Antagonistic longitudinal divaricator muscle fibers are believed to straighten or shorten the tongues (Karling, 1961; Rieger et at, 1991).
The symmetrical hook supports contain radial myofilament bundles (or longitudinal muscle rows; see below) and lateral divaricator muscle fibers (or external longitudinal, or hook, abductor muscle fibers) that generate hook movement (Doe, 1976).
3B) of transverse sections below the hooks show that each hook support is composed of (A) lateral divaricator muscle fibers, (B) a glandule-muscular core surrounded by an electron-dense matrix that is continuous with the hook inner wall, and (C) a medial glandular region.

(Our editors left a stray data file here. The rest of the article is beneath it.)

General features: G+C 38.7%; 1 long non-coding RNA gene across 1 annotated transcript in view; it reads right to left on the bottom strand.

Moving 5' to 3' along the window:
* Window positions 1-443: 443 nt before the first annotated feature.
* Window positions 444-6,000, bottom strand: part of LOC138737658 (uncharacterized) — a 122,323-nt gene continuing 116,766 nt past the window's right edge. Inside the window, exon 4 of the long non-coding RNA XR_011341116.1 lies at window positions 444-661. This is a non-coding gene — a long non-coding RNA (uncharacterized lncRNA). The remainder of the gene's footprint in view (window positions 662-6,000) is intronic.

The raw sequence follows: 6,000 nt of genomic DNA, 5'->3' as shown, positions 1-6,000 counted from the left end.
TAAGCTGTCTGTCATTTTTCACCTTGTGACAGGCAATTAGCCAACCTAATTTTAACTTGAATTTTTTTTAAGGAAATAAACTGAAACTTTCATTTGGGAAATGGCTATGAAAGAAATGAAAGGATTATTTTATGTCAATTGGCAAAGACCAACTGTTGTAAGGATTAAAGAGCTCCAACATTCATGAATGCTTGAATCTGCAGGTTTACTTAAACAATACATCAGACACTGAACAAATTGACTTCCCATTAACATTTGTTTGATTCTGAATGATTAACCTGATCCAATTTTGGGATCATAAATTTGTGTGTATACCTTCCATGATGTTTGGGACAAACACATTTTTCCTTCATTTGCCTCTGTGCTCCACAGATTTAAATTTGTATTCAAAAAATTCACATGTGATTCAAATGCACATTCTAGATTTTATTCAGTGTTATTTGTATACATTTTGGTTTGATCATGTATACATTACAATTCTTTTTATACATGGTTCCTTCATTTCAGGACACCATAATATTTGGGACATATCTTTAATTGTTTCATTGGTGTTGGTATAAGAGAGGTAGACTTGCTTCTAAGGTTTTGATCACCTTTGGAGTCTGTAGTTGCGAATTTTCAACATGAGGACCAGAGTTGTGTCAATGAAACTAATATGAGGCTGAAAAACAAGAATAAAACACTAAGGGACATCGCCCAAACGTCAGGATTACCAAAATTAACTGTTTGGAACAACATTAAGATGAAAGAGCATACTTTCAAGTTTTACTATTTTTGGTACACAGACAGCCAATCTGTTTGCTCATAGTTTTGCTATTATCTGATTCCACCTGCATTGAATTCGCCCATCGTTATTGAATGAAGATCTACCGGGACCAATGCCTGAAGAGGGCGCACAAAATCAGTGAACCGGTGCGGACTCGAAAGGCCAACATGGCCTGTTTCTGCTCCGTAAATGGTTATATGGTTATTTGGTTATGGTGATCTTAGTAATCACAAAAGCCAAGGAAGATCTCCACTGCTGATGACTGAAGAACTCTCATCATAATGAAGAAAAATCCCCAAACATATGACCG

The longitudinal, lateral divaricator muscle fibers are the only other muscle group in the hook supports (Figs.
3) in the area where the radial myofilament bundles, the divaricator muscle fibers, and the retractor muscles are connected at the base of the proboscis.
As Doe (1976) noted, the hook support, including the divaricator muscle fibers, the glandulo-muscular core, and the medial glandular area are all surrounded by a basement membrane.
Karling (1961) and Schilke (1969) suggested that lateral divaricator muscle fibers contract to rotate the hook tips open while the radial myofilament bundles contract to provide skeletal support and resist the compressional forces exerted by the divaricator muscles (Fig.